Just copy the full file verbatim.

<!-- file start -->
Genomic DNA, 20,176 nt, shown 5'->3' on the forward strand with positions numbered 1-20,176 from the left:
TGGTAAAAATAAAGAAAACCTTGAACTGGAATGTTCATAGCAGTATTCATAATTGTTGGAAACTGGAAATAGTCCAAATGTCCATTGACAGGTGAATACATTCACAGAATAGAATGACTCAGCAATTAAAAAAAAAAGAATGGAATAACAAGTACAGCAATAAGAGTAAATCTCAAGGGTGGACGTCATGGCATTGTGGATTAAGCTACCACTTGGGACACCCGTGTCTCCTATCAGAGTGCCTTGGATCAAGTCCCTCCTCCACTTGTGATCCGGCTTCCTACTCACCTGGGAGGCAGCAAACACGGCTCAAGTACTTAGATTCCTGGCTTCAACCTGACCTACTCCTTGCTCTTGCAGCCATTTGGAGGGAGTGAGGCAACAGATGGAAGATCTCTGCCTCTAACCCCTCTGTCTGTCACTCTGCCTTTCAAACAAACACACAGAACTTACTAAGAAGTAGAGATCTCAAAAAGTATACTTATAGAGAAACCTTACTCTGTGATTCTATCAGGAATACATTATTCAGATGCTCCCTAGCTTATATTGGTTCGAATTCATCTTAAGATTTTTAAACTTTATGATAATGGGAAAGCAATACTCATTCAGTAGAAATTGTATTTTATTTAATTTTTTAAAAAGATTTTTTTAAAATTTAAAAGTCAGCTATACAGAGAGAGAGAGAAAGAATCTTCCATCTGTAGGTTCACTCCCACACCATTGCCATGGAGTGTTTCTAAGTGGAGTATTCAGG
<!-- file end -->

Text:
Genomic DNA, 20,176 nt, shown 5'->3' on the forward strand with positions numbered 1-20,176 from the left:
TGGTAAAAATAAAGAAAACCTTGAACTGGAATGTTCATAGCAGTATTCATAATTGTTGGAAACTGGAAATAGTCCAAATGTCCATTGACAGGTGAATACATTCACAGAATAGAATGACTCAGCAATTAAAAAAAAAAGAATGGAATAACAAGTACAGCAATAAGAGTAAATCTCAAGGGTGGACGTCATGGCATTGTGGATTAAGCTACCACTTGGGACACCCGTGTCTCCTATCAGAGTGCCTTGGATCAAGTCCCTCCTCCACTTGTGATCCGGCTTCCTACTCACCTGGGAGGCAGCAAACACGGCTCAAGTACTTAGATTCCTGGCTTCAACCTGACCTACTCCTTGCTCTTGCAGCCATTTGGAGGGAGTGAGGCAACAGATGGAAGATCTCTGCCTCTAACCCCTCTGTCTGTCACTCTGCCTTTCAAACAAACACACAGAACTTACTAAGAAGTAGAGATCTCAAAAAGTATACTTATAGAGAAACCTTACTCTGTGATTCTATCAGGAATACATTATTCAGATGCTCCCTAGCTTATATTGGTTCGAATTCATCTTAAGATTTTTAAACTTTATGATAATGGGAAAGCAATACTCATTCAGTAGAAATTGTATTTTATTTAATTTTTTAAAAAGATTTTTTTAAAATTTAAAAGTCAGCTATACAGAGAGAGAGAGAAAGAATCTTCCATCTGTAGGTTCACTCCCACACCATTGCCATGGAGTGTTTCTAAGTGGAGTATTCAGG